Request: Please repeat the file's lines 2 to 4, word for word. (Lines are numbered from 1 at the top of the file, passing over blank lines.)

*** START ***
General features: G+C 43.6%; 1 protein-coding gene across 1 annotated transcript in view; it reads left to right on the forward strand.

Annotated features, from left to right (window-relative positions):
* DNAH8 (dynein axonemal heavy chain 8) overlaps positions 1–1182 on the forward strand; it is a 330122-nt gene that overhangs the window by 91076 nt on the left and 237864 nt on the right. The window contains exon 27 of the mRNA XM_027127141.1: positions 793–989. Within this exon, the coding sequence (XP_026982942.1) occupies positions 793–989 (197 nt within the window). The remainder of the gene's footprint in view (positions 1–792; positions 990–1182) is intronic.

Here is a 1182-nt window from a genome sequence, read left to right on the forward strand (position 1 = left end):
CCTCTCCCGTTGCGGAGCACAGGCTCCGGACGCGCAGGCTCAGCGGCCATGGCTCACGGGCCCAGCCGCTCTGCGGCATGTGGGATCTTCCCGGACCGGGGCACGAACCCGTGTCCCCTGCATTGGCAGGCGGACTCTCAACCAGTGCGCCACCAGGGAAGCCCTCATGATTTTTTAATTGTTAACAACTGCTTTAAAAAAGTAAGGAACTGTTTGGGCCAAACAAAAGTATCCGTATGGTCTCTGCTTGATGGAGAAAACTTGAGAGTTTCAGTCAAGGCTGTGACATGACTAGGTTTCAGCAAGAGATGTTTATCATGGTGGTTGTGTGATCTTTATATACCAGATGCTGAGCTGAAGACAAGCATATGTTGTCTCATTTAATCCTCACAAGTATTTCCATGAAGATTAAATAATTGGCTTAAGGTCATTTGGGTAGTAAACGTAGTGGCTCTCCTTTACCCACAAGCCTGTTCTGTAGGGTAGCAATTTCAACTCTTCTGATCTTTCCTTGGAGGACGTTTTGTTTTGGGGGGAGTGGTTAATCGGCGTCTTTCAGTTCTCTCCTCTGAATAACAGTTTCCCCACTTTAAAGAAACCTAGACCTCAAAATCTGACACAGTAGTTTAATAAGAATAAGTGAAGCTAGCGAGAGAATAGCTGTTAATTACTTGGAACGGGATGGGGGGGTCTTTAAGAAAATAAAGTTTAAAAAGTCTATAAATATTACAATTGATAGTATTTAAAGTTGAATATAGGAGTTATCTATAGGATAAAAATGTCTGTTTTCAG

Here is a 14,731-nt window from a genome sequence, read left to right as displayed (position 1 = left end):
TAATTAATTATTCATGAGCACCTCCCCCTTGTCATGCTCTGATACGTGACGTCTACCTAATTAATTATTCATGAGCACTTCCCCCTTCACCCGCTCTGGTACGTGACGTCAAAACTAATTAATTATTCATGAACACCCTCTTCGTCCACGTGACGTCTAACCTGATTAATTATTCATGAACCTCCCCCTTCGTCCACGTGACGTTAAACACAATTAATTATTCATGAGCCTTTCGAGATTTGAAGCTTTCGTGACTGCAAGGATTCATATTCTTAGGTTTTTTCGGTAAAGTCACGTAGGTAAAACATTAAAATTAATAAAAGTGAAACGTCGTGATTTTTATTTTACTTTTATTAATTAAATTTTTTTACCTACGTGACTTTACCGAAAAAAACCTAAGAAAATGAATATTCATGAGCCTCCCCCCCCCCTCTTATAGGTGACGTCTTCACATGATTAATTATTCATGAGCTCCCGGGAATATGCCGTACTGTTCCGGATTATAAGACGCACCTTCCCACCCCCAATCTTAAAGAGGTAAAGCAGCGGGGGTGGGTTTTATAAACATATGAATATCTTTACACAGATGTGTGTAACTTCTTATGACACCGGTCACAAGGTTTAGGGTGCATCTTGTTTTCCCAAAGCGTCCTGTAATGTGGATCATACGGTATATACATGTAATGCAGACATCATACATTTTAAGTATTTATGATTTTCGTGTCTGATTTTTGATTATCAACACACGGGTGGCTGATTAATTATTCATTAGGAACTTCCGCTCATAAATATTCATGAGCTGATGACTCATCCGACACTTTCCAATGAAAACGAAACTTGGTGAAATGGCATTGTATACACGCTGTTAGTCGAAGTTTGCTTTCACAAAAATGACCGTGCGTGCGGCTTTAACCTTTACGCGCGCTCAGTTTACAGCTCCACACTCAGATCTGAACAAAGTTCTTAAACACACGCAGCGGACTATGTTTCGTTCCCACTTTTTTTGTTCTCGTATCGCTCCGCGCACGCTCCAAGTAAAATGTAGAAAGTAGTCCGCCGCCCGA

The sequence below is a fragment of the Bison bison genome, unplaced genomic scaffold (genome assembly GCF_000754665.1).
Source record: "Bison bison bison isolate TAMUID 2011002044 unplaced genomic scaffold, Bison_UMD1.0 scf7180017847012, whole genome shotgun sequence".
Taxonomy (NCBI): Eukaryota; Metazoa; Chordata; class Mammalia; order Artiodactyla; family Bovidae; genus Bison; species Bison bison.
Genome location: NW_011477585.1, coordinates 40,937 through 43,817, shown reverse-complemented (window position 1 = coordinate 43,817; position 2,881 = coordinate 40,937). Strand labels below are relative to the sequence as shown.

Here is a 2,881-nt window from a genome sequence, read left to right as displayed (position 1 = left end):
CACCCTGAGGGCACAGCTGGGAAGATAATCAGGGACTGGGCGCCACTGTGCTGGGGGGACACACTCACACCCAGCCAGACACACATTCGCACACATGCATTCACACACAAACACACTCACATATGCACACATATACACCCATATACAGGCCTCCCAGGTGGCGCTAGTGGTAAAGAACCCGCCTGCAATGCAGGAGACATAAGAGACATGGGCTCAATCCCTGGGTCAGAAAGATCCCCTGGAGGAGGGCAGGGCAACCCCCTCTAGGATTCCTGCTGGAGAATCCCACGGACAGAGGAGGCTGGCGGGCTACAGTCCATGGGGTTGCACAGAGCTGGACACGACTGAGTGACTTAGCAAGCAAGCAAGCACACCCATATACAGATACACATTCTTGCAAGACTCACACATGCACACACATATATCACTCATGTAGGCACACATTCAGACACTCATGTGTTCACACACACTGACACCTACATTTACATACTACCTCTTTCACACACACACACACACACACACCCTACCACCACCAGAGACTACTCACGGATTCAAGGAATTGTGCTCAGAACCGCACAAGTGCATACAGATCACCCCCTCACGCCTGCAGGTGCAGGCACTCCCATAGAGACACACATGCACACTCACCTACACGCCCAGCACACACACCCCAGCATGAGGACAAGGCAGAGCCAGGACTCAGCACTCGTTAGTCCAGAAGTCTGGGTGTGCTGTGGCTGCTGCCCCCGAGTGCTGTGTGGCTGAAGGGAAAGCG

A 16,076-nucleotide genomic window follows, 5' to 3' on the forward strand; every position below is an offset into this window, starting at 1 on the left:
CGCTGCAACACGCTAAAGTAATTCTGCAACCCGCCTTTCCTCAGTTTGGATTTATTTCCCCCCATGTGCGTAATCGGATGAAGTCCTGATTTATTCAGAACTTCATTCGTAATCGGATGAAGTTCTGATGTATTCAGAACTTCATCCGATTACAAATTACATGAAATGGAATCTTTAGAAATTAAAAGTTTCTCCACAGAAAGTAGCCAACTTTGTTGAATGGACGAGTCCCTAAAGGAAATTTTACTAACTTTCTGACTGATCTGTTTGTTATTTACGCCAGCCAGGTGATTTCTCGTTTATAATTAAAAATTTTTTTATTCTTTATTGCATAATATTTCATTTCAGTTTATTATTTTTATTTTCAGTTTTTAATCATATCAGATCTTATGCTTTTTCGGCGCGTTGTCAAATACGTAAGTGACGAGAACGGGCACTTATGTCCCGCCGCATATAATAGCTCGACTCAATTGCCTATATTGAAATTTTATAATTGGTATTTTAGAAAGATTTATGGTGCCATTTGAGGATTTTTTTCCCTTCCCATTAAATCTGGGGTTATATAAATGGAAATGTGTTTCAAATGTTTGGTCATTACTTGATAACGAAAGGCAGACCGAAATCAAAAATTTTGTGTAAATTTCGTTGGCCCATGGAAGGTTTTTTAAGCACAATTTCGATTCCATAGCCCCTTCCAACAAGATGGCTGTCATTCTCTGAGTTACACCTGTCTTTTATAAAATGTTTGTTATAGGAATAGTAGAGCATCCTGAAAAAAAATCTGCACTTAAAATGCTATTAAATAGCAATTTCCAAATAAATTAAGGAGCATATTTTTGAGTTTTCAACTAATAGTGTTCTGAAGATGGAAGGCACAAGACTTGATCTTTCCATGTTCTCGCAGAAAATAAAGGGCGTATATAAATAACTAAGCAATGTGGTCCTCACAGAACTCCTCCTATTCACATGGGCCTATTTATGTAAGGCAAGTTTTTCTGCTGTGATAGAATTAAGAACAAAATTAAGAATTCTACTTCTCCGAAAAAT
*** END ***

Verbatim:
Annotated features, from left to right (window-relative positions):
* DNAH8 (dynein axonemal heavy chain 8) overlaps positions 1–1182 on the forward strand; it is a 330122-nt gene that overhangs the window by 91076 nt on the left and 237864 nt on the right. The window contains exon 27 of the mRNA XM_027127141.1: positions 793–989. Within this exon, the coding sequence (XP_026982942.1) occupies positions 793–989 (197 nt within the window). The remainder of the gene's footprint in view (positions 1–792; positions 990–1182) is intronic.

Here is a 1182-nt window from a genome sequence, read left to right on the forward strand (position 1 = left end):